The state’s 7th District house seat, which comprises much of Forest Park, might be up for grabs in 2012 if Karen Yarbrough, its current occupant, succeeds in moving to a county-wide office. And if it is open, at least two local politicians are prepping for a run.

Yarbrough has held the seat since 2001, but she told the Forest Park Review last week that she plans on running for Cook County Recorder of Deeds. Chris Welch, Proviso Township School District 209 president, and Forest Park Commissioner Rory Hoskins are on the list of possible contenders for the seat.

Neither will officially declare his candidacy until Yarbrough publically announces she will not seek reelection, though. 

Last week, Hoskins hinted at his desire to run when he told the Review that U.S. Rep. Danny Davis (D-7) recently told him he would be the “best person to represent the district” if Yarbrough opts not to run.

“He seems to know what the issues are, and he seems to know what the processes are. He’s bright, [and] he’s an intelligent and engaging young fellow, and he’s been involved with political activity,” said Davis last week in an interview with the Review. 

“For my money, right now, I would say Rory has as much viability as any of the other candidate,” said Davis, stopping short of offering an endorsement. “To the extent that he is considering a run, I would consider supporting him.”

Hoskins said he is currently talking to “stakeholders in the district.”

Outside of his four years as a village commissioner, Hoskins also worked for the Illinois Department of Commerce and Economic Opportunity for six years.

If Welch runs for the seat, it will be his second shot in as many elections. In 2006, he faced Yarbrough in an unsuccessful bid during the Democratic primary.

Welch, an attorney, has spent the last decade on the D209 school board, where he currently presides as president.

Davis alluded to the fact that Welch, who has strong fundraising capabilities, would be a formidable opponent for anyone in the race.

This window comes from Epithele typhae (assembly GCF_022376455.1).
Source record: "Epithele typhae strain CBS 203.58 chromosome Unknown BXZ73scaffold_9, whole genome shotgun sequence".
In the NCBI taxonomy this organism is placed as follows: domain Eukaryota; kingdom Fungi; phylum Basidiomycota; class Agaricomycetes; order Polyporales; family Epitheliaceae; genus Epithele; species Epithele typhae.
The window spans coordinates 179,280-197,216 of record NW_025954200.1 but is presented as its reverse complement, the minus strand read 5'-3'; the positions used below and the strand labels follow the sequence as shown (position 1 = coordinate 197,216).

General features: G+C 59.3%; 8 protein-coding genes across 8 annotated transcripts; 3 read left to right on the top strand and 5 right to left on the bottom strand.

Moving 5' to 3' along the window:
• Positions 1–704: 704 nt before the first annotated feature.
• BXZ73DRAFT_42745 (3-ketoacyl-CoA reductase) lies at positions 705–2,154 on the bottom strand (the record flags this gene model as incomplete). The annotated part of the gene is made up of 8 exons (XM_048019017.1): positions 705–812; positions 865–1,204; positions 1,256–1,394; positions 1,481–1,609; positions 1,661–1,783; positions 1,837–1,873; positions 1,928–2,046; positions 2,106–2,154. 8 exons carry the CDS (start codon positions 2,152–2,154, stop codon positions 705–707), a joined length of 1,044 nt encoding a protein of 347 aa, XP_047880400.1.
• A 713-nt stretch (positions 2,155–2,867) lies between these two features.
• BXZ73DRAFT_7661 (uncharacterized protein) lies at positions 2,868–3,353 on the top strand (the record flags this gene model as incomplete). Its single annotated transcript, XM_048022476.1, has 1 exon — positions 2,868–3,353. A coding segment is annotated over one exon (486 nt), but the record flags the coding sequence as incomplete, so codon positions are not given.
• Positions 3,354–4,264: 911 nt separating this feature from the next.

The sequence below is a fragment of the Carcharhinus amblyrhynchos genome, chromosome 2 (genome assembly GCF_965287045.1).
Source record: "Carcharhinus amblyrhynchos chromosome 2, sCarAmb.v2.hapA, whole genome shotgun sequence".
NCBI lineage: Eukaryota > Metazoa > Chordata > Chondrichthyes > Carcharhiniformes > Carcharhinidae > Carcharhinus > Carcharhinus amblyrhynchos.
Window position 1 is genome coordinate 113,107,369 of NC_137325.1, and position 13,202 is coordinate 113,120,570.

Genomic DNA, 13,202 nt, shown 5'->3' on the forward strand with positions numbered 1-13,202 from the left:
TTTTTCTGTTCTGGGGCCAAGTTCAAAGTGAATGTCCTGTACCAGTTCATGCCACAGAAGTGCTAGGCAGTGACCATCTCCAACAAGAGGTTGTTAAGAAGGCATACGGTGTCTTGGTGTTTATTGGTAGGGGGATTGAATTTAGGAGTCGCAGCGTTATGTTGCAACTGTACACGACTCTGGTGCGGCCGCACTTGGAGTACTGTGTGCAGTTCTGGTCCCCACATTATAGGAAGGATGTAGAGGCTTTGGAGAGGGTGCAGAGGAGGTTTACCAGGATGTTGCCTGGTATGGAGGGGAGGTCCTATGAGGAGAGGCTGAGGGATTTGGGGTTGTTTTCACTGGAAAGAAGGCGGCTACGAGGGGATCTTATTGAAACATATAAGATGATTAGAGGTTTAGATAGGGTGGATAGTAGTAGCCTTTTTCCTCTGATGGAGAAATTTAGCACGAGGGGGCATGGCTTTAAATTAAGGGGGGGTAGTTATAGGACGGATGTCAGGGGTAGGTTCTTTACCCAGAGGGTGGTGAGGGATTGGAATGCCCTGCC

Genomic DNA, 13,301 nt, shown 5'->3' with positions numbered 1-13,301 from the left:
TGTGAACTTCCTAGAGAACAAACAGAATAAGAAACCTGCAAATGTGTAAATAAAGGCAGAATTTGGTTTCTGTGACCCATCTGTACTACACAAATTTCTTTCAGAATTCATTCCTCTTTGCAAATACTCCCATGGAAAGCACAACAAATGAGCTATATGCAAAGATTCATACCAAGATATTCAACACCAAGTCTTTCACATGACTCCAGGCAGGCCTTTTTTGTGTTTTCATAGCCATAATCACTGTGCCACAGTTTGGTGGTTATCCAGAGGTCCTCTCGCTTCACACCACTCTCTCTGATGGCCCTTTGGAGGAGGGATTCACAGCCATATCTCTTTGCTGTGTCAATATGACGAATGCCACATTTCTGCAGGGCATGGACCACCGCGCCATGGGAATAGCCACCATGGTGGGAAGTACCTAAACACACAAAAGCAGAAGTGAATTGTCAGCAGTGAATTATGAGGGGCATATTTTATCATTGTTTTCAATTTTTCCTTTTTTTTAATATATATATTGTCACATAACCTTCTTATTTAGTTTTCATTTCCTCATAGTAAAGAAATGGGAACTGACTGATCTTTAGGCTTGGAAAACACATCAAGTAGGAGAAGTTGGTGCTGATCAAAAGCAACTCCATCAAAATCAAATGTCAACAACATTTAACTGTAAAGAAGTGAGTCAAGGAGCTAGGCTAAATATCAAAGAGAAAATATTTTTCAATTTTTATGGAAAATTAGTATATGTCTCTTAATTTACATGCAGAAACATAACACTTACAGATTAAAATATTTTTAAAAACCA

“You’d have to count Chris in, should he decide to run,” Davis said.

Welch said this about a possible run, in an email to the Review: “I can acknowledge that several community groups and members have approached me about running to replace her [Yarbrough] if she decides to seek higher office.  I’m intrigued, and I am looking at it very seriously.  At this time, I am still considering this opportunity, but would only consider running if Karen Yarborough runs for higher office and does not seek reelection.”

Davis added that, although Welch’s time on the school board has been surrounded by “some controversy,” Welch is “bright, intelligent … active and engaged.”

In the past Welch has faced off with community members and politicians who were critical of his policies on the school board.

During the 2006 primary Welch and Yarbrough were political opponents, but Welch indicated that the squabbling is in the past.

“For many years … both Karen and I have fought for what we believe is important for the Proviso region, and on occasion, we find ourselves on different sides of issues, but we have always handled our respective positions and treated each other with professionalism and respect due [to] our elected offices,” he wrote in another email.

“Either one of them I would consider a viable candidate,” Davis said.

Yarbrough was less forthcoming with an opinion on either candidate.

When asked about Hoskins she said, “He has electability, but beyond Forest Park, I’m not so sure. He would have to figure that out.”

As for Welch, she said “He told me he was interested, and I wish him well, and we’ll see.”

Yarbrough is looking to succeed Gene Moore, the current recorder of deeds and like Yarbrough a Maywood resident. She told the Review last week that she was under the impression that he was not seeking reelection, although Moore’s office did not return phone calls seeking confirmation. What’s more, Moore’s Maywood home is currently in foreclosure, and he owes around $78,000 in back payments.

Yarbrough also said she is concentrated on getting slated by the Cook County Democratic Party for the office. Last week, a spokesperson for the party refused to confirm that this is even being considered at the present time. 

Yarbrough said that, if elected, she wants to improve the office’s computer system, better train its staff, and institute an anti-fraud unit.

This article has been updated to correct the year of the primary when Welch and Yarbrough were political opponents.